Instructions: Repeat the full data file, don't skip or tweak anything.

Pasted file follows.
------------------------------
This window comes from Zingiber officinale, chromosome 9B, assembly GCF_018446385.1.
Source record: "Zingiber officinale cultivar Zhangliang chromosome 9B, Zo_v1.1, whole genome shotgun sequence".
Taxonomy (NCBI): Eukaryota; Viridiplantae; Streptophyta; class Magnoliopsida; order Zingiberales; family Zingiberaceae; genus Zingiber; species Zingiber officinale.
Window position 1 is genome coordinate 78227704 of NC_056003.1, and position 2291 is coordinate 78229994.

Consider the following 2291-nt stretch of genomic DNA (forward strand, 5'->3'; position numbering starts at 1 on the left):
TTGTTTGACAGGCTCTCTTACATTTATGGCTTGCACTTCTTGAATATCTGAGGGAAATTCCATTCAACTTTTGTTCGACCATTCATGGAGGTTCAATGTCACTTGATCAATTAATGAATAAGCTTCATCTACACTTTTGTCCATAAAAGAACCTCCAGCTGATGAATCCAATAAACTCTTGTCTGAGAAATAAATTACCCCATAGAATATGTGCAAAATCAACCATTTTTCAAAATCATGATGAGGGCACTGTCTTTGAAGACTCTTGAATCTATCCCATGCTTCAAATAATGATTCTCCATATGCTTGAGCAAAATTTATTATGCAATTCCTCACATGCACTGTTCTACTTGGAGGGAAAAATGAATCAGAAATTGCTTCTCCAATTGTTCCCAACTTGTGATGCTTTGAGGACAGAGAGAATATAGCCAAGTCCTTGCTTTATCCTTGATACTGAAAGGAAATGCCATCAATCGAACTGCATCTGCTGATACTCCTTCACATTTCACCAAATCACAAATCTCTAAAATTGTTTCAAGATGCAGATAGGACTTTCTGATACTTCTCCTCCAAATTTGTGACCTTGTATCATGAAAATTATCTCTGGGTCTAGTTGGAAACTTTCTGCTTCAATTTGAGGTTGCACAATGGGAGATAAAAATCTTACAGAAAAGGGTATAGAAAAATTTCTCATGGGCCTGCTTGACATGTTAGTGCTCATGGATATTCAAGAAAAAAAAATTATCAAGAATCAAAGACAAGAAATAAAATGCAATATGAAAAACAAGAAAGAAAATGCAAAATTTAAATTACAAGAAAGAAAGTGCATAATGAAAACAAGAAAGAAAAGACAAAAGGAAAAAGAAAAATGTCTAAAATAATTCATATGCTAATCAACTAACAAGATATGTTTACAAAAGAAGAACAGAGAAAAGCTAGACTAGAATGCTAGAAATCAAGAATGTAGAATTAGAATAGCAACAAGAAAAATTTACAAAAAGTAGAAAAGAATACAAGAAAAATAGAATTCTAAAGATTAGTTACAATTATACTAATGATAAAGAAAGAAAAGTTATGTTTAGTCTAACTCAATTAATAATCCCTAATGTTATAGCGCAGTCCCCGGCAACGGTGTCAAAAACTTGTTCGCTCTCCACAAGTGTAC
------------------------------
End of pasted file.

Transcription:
This window comes from Zingiber officinale, chromosome 9B, assembly GCF_018446385.1.
Source record: "Zingiber officinale cultivar Zhangliang chromosome 9B, Zo_v1.1, whole genome shotgun sequence".
Taxonomy (NCBI): Eukaryota; Viridiplantae; Streptophyta; class Magnoliopsida; order Zingiberales; family Zingiberaceae; genus Zingiber; species Zingiber officinale.
Window position 1 is genome coordinate 78227704 of NC_056003.1, and position 2291 is coordinate 78229994.

Consider the following 2291-nt stretch of genomic DNA (forward strand, 5'->3'; position numbering starts at 1 on the left):
TTGTTTGACAGGCTCTCTTACATTTATGGCTTGCACTTCTTGAATATCTGAGGGAAATTCCATTCAACTTTTGTTCGACCATTCATGGAGGTTCAATGTCACTTGATCAATTAATGAATAAGCTTCATCTACACTTTTGTCCATAAAAGAACCTCCAGCTGATGAATCCAATAAACTCTTGTCTGAGAAATAAATTACCCCATAGAATATGTGCAAAATCAACCATTTTTCAAAATCATGATGAGGGCACTGTCTTTGAAGACTCTTGAATCTATCCCATGCTTCAAATAATGATTCTCCATATGCTTGAGCAAAATTTATTATGCAATTCCTCACATGCACTGTTCTACTTGGAGGGAAAAATGAATCAGAAATTGCTTCTCCAATTGTTCCCAACTTGTGATGCTTTGAGGACAGAGAGAATATAGCCAAGTCCTTGCTTTATCCTTGATACTGAAAGGAAATGCCATCAATCGAACTGCATCTGCTGATACTCCTTCACATTTCACCAAATCACAAATCTCTAAAATTGTTTCAAGATGCAGATAGGACTTTCTGATACTTCTCCTCCAAATTTGTGACCTTGTATCATGAAAATTATCTCTGGGTCTAGTTGGAAACTTTCTGCTTCAATTTGAGGTTGCACAATGGGAGATAAAAATCTTACAGAAAAGGGTATAGAAAAATTTCTCATGGGCCTGCTTGACATGTTAGTGCTCATGGATATTCAAGAAAAAAAAATTATCAAGAATCAAAGACAAGAAATAAAATGCAATATGAAAAACAAGAAAGAAAATGCAAAATTTAAATTACAAGAAAGAAAGTGCATAATGAAAACAAGAAAGAAAAGACAAAAGGAAAAAGAAAAATGTCTAAAATAATTCATATGCTAATCAACTAACAAGATATGTTTACAAAAGAAGAACAGAGAAAAGCTAGACTAGAATGCTAGAAATCAAGAATGTAGAATTAGAATAGCAACAAGAAAAATTTACAAAAAGTAGAAAAGAATACAAGAAAAATAGAATTCTAAAGATTAGTTACAATTATACTAATGATAAAGAAAGAAAAGTTATGTTTAGTCTAACTCAATTAATAATCCCTAATGTTATAGCGCAGTCCCCGGCAACGGTGTCAAAAACTTGTTCGCTCTCCACAAGTGTAC